MILLER, S.D.- Lee Conkey watched to the west Saturday night as a tornado came right at his farm home 13 miles northeast of Miller in central South Dakota. The hail and winds and rain already were doing damage to his corn and soybean fields.

"I stood and watched it approach until debris was hitting the house," he said on Monday. "I noticed the flagpole was snapped off and my mailbox was down."

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He quickly joined his wife and two children, ages 15 and 11, in the basement.

"They were scared," he said.

With good reason. The tornado ripped big limbs from large trees, hit his calf shelter and "tore it to pieces," he said. "We've got trees on top of grain bins and a pile of trees in the yard as big as a two-story house." It took shingles and siding off the house.

"We had golf-ball-sized hail. It rained about four-and-a-half inches in about an hour and a half. One rain gauge was broke by the hail, the other was overflowing."

Nobody got injured, he said.

His cows and calves, most of them Black Angus, maybe have welts and bruises, he said. "But there were no fatalities."

On Sunday, a team from the National Weather Service surveyed the damage and reported two tornadoes hit the area, rated as EF-0 tornadoes. The one that hit Conkey's place had winds up to 75 mph, a track of about a half-mile long and 10-yards wide, hitting shortly after 8 p.m., Saturday about 13 miles northeast of Miller.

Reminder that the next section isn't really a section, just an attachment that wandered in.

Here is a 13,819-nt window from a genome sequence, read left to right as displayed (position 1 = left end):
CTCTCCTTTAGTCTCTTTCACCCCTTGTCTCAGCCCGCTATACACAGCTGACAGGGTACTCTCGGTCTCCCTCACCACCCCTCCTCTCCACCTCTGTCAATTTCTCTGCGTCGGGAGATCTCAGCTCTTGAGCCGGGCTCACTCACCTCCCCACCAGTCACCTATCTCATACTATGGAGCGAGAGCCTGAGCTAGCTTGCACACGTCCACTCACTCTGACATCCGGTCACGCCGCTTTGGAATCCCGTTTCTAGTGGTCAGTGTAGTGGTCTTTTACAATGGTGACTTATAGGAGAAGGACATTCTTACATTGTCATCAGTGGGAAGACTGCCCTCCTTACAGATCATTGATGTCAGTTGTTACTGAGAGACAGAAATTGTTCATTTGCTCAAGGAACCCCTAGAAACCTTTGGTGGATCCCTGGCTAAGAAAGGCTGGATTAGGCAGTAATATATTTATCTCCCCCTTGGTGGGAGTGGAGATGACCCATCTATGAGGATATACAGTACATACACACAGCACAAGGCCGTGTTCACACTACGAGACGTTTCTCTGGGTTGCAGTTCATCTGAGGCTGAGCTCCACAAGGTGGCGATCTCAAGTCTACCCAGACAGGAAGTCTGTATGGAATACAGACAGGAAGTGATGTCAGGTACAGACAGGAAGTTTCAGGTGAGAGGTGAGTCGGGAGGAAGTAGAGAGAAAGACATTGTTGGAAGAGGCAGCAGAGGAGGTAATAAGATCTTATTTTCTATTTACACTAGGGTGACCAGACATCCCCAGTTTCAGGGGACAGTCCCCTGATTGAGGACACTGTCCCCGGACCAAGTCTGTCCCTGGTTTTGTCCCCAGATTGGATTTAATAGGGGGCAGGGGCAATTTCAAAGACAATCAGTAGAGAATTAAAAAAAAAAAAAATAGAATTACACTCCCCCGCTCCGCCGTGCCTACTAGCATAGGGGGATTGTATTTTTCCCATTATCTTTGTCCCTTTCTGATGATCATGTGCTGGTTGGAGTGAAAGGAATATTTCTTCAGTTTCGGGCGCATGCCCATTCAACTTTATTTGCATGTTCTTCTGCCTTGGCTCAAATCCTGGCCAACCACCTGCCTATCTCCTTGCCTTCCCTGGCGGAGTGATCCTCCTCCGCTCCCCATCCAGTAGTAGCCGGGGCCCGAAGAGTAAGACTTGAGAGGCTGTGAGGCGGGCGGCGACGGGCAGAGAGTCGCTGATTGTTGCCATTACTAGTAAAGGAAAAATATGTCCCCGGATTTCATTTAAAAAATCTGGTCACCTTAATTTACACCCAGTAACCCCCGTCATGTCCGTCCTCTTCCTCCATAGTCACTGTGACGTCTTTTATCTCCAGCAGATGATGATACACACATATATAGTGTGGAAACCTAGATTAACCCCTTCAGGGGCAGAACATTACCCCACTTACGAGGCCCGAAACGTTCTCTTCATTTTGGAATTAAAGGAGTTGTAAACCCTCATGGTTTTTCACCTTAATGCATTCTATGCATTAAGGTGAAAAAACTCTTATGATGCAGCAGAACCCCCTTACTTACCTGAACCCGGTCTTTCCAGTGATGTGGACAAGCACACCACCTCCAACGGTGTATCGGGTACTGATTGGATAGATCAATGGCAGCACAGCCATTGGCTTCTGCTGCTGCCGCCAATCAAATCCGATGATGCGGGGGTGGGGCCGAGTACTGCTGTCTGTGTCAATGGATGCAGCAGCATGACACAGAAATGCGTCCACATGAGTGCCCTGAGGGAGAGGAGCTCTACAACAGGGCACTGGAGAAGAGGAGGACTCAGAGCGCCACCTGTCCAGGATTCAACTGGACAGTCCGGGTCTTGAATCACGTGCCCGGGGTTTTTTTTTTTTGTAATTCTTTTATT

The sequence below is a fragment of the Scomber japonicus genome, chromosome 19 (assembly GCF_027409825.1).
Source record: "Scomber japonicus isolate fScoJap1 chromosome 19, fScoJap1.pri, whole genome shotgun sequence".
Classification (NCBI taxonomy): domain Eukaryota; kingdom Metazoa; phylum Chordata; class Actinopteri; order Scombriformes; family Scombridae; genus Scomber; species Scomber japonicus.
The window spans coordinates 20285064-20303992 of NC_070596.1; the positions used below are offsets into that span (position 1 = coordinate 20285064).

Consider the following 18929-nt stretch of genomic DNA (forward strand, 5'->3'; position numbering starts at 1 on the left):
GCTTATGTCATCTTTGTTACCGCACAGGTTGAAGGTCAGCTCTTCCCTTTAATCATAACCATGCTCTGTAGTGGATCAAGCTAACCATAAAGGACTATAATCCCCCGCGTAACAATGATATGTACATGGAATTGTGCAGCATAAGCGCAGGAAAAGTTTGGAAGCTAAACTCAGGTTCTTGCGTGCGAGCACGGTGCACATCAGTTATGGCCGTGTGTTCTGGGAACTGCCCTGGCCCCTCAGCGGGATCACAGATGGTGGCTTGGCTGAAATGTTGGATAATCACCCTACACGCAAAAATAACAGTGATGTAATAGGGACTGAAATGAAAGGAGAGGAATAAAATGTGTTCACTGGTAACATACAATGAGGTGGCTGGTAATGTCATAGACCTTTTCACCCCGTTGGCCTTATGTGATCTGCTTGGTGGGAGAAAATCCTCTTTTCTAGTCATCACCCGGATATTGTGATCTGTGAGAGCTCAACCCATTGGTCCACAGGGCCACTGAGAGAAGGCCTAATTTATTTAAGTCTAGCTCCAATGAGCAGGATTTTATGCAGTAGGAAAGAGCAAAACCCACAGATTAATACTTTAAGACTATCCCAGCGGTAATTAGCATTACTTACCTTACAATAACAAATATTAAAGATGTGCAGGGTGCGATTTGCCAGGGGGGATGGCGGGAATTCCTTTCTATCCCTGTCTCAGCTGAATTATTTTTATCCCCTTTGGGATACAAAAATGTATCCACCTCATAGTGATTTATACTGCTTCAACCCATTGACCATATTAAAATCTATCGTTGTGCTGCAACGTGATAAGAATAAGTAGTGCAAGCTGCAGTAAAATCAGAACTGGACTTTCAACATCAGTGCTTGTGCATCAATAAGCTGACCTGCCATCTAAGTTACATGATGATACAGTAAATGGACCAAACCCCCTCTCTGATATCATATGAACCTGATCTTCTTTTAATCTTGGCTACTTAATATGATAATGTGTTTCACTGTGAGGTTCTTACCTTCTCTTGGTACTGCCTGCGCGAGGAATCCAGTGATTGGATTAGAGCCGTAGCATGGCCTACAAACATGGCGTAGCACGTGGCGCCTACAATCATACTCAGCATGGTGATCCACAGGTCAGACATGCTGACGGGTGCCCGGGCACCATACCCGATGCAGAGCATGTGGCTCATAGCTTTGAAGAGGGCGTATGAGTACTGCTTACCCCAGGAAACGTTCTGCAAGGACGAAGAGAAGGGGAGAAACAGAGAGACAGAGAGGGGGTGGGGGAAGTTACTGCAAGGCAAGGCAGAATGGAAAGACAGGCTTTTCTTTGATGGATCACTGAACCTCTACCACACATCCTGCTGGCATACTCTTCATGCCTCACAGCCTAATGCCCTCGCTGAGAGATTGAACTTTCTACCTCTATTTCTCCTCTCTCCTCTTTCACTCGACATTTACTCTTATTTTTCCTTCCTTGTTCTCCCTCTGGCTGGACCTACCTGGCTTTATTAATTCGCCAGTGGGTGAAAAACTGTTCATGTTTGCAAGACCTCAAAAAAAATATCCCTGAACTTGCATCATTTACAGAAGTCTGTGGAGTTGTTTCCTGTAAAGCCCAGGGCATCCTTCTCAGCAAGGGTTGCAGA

The second tornado hit a couple miles or so farther east, where it destroyed a calf shed on the Chris Johnsen farm, with winds up to 85 mph, a path length of 0.1 mile and path width of 10 yards.

On the Johnsen farm, about two miles east of Conkey's, the calf barn was tossed about 100 feet, a fence line was destroyed, a chicken coop was severely damaged and sheet metal was ripped off from another barn. A bale in a feeder was picked up and destroyed by the twister, and chemical and water tanks were tossed about 50 feet.

"Hail damage to the house was also significant with dented siding and broken windows noted on both houses on the farmstead," according to the weather service report.

Conkey said he was waiting to hear from crop insurance adjusters.

"I imagine we will be doing some replanting," he said.